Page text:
BeSafe Technologies, a Centerville, Mass.-based vendor of emergency-response solutions, last week announced an alliance with Los Angeles-based Safety Alert Apps, which will provide its SafeWatch Team smartphone application to BeSafe’s clients.

The SafeWatch application lets clients automatically dial 911 and contact key personnel—such as private security, public-affairs officers and colleagues—via text and e-mail alerts, with just two taps of the app.

BeSafe’s platform is designed to replace the cumbersome and inefficient information binders that first responders—particularly those in the fire service—carry to an emergency scene. The platform delivers advanced information about a facility—contact information for key personnel, floor plans, aerial images, internal and external images, access points, and the location of critical infrastructure (such as intercom systems, utility shut-offs and fire department connections)—via a Web interface or thumb-drive.

The information is stored in BeSafe’s database and can be viewed on a full display, a tablet or a smartphone.

Facilities in the database include schools and universities, hospitals, manufacturing facilities, corporate campuses and critical infrastructure, such as utilities.

“We’re the critical piece,” said Tom MacDonald, BeSafe’s CEO. “Without this solution, you’re walking blind.”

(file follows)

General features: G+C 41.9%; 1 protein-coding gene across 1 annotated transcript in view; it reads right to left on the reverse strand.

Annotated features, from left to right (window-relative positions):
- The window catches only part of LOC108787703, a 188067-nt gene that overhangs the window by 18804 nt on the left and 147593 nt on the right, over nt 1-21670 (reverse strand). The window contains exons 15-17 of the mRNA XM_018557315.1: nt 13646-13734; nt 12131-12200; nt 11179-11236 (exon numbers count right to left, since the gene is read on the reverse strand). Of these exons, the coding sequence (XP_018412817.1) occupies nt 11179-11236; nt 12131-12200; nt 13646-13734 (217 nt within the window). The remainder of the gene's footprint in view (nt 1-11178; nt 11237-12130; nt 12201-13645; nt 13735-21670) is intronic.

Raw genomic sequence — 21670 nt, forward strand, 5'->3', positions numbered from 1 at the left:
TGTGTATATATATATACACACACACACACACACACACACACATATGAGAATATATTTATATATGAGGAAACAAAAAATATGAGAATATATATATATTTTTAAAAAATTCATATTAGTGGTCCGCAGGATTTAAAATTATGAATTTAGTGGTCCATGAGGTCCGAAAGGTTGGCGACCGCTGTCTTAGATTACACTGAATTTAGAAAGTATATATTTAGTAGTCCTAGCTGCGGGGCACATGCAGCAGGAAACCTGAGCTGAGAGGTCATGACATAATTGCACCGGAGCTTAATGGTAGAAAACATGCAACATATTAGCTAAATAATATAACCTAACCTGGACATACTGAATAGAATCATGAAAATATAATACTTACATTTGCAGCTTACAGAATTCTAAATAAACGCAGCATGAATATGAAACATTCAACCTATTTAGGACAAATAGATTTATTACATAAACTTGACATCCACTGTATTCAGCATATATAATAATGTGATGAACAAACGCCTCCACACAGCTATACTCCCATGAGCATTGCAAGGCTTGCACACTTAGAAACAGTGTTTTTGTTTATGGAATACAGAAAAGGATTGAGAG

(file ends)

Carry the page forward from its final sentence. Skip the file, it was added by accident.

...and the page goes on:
MacDonald first got the idea for the BeSafe solution when he was the principal of a 1,000-student middle school. One day, a special-needs student began to choke while having lunch in the cafeteria. Fortunately, the school had planned ahead and numbered each of the facility’s external doors; it also had an arrangement with the local fire department that let school administrators communicate with emergency responders while en route, via two-way radios. As a result, they arrived in time to save the student’s life.

But MacDonald realized that most schools don’t exhibit this level of foresight, which is critical in life-threatening situations, when seconds truly count.

“It might seem like a minor thing, but the fact that the EMTs knew exactly which doors to enter and where to find the cafeteria saved a vital 30 seconds,” MacDonald said.

One of the key aspects of the solution is that it is interactive. Facility administrators have the ability to update information about the facility as needed. When that occurs, the solution automatically time-stamps the update, so that first responders know that they’re viewing the most current information.

“The challenge of the paper binder is that, a month after it’s created, it’s outdated, because the school put up a wall somewhere or someone’s phone number changed,” MacDonald said.